Choosing A Music Laptop

Choosing the right laptop is critical if you plan to use it as the driver of your live music sets. Unfortunately, musicians are not the primary market laptop manufacturers have in mind when designing a new unit, so it’s vital to know what components have the most impact on audio performance…

Everyone has their own particular requirements from their hardware, depending on how they use it, but as a musician you need a good balance of portability, reliability and processing power. Intel’s Core 2 Duo processors are probably still the number one choice, whether you go for a PC or MacBook. Personally, in the PC arena, I would say that the Dell XPS M1330, Toshiba Satellite Pro A200HD-1U4 or the ASUS F8SA would probably be my top choices at the moment.

I previously wrote a post outlining some key points to look for when choosing a music laptop, so I’ll just reiterate them here.

Eight Things to Look For In A Music Laptop

  • Battery life: make sure it’s long enough – laptops can generate a ground loop buzz when powered from the mains.
  • Chipset: research the chipset/motherboard for features and reliability – try to get one with a Texas Instruments Firewire controller if you plan on using Firewire equipment.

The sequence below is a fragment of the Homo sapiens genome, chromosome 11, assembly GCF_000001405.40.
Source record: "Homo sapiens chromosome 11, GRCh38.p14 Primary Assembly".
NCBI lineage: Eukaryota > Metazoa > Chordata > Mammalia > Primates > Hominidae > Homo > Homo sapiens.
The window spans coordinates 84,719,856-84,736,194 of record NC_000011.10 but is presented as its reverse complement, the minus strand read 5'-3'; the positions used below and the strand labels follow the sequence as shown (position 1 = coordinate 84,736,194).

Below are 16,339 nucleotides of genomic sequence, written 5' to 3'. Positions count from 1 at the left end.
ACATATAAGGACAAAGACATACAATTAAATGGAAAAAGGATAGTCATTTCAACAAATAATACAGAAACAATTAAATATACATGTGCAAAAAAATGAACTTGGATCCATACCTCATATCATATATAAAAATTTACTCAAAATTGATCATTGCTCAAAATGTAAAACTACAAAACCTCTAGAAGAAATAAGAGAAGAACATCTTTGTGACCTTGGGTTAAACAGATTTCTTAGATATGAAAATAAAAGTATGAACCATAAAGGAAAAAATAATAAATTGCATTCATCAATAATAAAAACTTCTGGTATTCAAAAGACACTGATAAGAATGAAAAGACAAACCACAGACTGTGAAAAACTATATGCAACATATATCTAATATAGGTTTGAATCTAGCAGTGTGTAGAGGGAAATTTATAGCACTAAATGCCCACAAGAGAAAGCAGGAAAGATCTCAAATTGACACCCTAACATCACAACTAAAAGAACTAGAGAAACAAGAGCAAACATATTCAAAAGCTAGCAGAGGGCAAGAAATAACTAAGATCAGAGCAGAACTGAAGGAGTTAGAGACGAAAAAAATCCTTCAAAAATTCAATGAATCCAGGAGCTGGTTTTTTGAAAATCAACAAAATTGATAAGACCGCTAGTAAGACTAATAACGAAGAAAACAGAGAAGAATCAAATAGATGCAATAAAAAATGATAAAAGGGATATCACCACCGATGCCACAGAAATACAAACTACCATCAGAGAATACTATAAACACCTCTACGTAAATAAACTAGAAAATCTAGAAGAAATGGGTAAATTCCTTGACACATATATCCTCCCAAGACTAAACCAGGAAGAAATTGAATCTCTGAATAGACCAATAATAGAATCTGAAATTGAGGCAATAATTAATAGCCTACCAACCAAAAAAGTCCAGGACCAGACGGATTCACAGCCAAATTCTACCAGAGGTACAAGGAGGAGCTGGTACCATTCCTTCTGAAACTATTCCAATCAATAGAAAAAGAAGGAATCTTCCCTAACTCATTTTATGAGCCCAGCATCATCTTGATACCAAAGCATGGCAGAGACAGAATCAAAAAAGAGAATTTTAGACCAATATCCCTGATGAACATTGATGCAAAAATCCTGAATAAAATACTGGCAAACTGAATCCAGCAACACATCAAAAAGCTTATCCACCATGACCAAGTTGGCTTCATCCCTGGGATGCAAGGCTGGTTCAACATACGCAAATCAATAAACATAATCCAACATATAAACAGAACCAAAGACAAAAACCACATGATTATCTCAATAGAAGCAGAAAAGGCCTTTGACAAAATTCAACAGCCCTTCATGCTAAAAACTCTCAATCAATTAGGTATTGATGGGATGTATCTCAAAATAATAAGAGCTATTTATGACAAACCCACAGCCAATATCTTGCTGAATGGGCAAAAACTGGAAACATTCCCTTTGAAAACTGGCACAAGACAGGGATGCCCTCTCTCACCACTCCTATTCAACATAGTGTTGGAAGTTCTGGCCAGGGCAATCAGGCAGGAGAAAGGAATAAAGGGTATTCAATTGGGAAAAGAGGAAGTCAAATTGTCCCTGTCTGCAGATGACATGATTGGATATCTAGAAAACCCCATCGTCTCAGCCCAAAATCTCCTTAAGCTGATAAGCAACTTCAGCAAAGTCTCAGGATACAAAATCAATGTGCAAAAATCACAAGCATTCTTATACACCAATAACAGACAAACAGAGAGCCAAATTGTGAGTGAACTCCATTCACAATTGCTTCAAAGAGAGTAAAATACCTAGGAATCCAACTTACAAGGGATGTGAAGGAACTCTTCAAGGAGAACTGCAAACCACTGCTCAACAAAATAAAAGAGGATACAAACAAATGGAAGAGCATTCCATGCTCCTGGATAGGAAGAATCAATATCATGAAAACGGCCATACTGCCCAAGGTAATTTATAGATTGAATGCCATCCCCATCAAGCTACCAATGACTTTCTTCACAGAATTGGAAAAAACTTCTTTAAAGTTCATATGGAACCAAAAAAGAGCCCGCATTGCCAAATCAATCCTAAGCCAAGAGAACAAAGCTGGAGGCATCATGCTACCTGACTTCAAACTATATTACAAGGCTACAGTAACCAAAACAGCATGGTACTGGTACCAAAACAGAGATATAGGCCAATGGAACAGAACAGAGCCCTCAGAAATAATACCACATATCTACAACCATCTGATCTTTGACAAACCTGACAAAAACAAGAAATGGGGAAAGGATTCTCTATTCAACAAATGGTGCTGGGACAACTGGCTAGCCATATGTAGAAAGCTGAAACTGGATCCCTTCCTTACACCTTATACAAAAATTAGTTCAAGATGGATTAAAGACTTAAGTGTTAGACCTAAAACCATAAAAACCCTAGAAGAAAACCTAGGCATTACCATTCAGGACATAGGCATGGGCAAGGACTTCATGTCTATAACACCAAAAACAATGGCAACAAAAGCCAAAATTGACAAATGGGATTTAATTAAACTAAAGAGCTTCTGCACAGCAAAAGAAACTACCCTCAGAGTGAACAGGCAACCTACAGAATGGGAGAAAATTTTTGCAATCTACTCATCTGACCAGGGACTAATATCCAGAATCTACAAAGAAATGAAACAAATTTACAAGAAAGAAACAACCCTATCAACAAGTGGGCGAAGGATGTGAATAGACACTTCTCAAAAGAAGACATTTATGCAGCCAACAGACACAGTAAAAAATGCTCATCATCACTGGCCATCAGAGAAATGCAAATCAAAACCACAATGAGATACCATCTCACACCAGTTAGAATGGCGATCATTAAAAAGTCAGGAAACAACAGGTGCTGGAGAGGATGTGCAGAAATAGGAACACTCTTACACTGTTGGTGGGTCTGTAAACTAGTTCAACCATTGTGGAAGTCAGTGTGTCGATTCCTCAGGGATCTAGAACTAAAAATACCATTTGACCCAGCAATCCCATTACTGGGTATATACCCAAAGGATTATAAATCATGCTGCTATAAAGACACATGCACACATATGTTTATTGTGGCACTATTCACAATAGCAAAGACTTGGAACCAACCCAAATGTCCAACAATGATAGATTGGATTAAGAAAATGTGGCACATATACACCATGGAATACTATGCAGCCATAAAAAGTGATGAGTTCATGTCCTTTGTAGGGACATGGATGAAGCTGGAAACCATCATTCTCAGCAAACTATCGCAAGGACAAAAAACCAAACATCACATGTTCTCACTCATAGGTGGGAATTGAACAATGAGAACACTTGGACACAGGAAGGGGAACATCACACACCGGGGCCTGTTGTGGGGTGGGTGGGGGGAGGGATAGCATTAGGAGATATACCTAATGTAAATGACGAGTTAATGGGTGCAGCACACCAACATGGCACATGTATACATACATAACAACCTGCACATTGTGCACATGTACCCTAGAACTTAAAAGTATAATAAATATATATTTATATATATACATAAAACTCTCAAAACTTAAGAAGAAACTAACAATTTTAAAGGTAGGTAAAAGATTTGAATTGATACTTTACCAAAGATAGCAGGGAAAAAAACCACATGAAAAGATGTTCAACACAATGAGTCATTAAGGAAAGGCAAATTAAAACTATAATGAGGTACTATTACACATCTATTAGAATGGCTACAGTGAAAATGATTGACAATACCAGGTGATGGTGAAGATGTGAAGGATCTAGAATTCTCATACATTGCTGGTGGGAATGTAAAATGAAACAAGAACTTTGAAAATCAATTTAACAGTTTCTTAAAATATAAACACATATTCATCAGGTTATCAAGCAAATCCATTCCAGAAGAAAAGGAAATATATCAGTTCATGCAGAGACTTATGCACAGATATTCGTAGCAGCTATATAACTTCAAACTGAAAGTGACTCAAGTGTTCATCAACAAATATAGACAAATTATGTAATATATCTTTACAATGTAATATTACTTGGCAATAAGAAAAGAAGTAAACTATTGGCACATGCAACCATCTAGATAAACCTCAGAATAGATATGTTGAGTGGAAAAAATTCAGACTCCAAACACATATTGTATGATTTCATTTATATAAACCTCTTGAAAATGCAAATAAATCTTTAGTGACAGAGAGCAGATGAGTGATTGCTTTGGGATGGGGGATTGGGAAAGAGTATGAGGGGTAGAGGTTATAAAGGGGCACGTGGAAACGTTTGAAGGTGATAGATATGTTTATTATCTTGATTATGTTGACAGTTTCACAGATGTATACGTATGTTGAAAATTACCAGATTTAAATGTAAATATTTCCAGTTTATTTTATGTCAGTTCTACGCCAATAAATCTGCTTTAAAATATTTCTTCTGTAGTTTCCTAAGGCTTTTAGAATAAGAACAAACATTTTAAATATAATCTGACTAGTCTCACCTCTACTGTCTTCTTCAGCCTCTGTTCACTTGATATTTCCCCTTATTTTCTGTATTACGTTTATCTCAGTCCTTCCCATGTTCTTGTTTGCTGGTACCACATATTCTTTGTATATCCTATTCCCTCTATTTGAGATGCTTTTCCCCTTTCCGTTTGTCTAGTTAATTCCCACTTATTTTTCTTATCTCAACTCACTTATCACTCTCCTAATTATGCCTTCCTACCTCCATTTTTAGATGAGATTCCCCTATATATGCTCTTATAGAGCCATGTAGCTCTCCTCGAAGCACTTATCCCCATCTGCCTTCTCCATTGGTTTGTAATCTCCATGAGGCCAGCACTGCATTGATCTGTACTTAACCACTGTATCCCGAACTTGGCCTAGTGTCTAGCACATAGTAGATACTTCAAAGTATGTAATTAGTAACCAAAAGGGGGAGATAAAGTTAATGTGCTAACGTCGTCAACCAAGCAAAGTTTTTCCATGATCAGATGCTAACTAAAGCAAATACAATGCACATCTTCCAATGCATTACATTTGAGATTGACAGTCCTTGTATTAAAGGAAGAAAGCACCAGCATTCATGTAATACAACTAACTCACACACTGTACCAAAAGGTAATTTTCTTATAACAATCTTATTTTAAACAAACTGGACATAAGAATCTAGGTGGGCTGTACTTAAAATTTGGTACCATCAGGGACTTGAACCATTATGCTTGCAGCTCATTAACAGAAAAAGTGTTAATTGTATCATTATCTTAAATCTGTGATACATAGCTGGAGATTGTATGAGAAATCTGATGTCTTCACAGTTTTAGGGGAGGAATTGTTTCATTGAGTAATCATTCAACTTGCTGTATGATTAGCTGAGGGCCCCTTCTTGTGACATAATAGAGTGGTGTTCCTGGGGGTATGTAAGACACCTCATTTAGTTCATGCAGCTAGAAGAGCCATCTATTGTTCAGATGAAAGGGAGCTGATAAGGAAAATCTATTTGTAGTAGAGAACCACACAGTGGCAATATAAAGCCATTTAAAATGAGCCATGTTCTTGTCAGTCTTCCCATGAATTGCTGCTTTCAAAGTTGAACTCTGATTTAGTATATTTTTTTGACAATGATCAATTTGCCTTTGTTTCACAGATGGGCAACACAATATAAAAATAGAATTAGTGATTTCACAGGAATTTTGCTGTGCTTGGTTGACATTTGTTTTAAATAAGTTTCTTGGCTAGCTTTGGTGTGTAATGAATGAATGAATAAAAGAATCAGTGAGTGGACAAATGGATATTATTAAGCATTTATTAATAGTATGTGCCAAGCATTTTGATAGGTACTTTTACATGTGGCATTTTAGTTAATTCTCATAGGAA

• Memory: at least 1GB, preferably 2GB – and FSB speed is important too, the higher the better.
  • Cache: bigger cache is better, especially if you use a lot of memory-intensive material (large audio samples or streaming).
  • Hard disk: 7200rpm SATA will do nicely, the larger the better – if you can get a second hard drive in there, then do (very good if you use a lot of audio, not important if you only use MIDI).
  • Processor: at the moment, Intel Core 2 Duo is the way to go. AMD still offer excellent price/performance, but the performance crown has now been wrested away from them by Intel’s latest dual-core offering. Get the 4MB cache version if you can.
  • Graphics: avoid shared/integrated graphics solutions if possible – get a dedicated video card that has its own memory, so that it doesn’t take some of your RAM.
  • Sound: laptops have poor sound, so you’ll be using an external sound card anyway, either USB or Firewire.

It’s All About How You Use It

If you’re not doing much on the video front, then a dedicated graphics card may not be necessary, as they do reduce battery life. However, Asus have finally made a breakthrough I have been wondering about for a long time: an external graphics card. I have no idea why the XG Station is the first external graphics card for laptops, as external sound cards have been around for ages and most laptops have really poor video solutions, but here it is at last. This may provide a bit more flexibility in choosing a music laptop setup that can also punch with the best when it comes to video performance.

PS: If you want some tips on configuring and maintaining your laptop as a music system, download the free PC optimisation guide.


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